Methods: Ambulatory patients with sarcoidosis were interviewed to determine whether they experienced palpitations, syncope, or presyncope, and were evaluated with ECG, Holter monitoring, and echocardiography (transthoracic echocardiogram [TTE]). Those with symptoms or abnormal results were studied with cardiac MRI (CMRI) or positron emission tomography (PET) scanning. The diagnosis of CS was based on abnormalities detected by these imaging studies. Patients with CS were referred for risk stratification by electrophysiology study (EPS).

Results: Among the 62 patients evaluated, the prevalence of CS was 39%. Patients with CS had more cardiac symptoms than those without CS (46% vs 5%, respectively; p < 0.001), and were more likely to have abnormal Holter monitoring findings (50% vs 3%, respectively; p < 0.001) and TTE findings (25% vs 5%, respectively; p = 0.02). The degree of pulmonary impairment did not predict CS. Two of the 17 patients who underwent EPS had abnormal test findings and received implantable cardioverter-defibrillators. No patients died, had ventricular arrhythmias that triggered defibrillator therapy, or had heart failure develop during almost 2 years of follow-up. This diagnostic approach was more sensitive than the established criteria for identifying CS.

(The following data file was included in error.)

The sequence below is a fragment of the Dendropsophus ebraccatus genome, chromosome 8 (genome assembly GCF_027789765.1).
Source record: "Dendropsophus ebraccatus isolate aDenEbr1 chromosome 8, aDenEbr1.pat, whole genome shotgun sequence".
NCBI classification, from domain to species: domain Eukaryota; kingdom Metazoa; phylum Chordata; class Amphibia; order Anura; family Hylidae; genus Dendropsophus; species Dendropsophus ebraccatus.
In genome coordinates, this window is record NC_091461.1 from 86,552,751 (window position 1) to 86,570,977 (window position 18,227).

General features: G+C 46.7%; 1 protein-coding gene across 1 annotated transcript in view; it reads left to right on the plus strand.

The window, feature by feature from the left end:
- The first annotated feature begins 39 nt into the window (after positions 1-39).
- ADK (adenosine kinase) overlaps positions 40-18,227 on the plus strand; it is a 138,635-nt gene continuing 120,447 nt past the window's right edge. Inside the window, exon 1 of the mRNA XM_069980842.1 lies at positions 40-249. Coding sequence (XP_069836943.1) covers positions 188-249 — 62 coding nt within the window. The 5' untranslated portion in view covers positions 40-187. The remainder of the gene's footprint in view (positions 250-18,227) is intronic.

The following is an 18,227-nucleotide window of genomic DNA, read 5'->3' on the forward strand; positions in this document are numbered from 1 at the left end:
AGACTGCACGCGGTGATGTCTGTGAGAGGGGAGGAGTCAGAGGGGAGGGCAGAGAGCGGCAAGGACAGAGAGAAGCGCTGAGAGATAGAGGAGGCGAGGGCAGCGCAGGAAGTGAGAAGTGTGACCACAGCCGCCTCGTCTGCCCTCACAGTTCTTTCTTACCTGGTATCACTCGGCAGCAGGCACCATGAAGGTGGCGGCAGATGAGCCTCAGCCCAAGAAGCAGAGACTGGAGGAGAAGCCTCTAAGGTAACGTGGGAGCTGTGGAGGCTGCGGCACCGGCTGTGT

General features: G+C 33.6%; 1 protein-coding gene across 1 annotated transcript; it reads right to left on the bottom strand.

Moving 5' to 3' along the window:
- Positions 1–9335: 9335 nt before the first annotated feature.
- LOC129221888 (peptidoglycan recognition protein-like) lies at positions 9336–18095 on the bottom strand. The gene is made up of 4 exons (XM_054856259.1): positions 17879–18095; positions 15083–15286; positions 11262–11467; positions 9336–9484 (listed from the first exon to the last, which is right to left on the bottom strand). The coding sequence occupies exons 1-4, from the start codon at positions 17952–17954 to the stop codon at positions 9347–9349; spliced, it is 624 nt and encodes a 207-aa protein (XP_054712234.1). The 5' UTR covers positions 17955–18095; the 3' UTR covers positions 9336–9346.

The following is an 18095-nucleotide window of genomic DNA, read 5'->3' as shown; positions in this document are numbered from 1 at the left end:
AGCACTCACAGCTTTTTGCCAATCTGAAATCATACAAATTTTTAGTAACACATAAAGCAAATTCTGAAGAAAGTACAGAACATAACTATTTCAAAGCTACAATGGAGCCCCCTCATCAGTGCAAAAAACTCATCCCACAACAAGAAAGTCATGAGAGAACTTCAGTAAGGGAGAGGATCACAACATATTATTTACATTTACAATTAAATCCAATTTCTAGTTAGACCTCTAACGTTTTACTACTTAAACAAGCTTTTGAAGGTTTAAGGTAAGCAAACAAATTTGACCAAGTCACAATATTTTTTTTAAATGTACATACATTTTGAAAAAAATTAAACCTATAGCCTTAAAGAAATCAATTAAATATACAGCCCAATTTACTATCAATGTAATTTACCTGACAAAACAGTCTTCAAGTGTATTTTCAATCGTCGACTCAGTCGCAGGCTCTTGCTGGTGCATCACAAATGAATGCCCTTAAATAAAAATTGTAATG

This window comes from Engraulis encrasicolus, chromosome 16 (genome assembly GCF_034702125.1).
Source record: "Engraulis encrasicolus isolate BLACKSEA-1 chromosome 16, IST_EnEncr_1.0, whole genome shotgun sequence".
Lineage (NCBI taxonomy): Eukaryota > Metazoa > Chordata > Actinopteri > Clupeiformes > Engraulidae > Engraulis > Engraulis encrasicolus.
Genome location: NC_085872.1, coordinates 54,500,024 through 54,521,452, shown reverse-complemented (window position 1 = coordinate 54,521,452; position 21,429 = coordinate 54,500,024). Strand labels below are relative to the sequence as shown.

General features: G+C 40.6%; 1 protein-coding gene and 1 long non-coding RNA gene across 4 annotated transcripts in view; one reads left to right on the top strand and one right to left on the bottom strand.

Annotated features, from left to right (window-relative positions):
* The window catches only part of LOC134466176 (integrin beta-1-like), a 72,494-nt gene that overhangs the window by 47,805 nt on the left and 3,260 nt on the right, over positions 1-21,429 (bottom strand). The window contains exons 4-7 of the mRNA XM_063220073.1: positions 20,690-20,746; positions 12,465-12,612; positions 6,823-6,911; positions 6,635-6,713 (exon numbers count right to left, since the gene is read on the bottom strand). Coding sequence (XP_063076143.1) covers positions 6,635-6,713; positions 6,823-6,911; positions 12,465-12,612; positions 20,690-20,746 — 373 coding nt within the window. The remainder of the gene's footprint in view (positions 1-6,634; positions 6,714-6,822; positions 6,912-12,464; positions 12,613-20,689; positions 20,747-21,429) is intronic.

Conclusion: CS is common among patients with sarcoidosis. A structured clinical assessment incorporating advanced cardiac imaging with PET scanning or CMRI is more sensitive than the established criteria for the identification of CS. Sarcoidal lesions seen on CMRI or PET scanning do not predict arrhythmias in ambulatory patients with preserved cardiac function, who appear to be at low risk for short-term mortality.

Original Research: PLEURAL DISEASE

Chest. 2008;133(6):1436-1441. doi:10.1378/chest.07-2232

Objectives: Chyle is a noninflammatory, lymphocyte-predominant fluid that may cause a pleural effusion as a consequence of thoracic duct leakage into the pleural space. Although chyle is reported to have protein concentrations in the transudative range, chylous effusions are typically exudative, as defined by the standard criteria. We hypothesized that chylous effusions from a thoracic duct leak alone have low lactate dehydrogenase (LDH) concentrations due to the absence of inflammation and are lymphocyte-predominant, protein-discordant exudates. Consequently, pleural effusions that do not meet these criteria but with triglyceride concentrations of > 110 mg/dL or are positive for chylomicrons should be associated with other diagnoses contributing to pleural fluid formation.

Study design: Retrospective.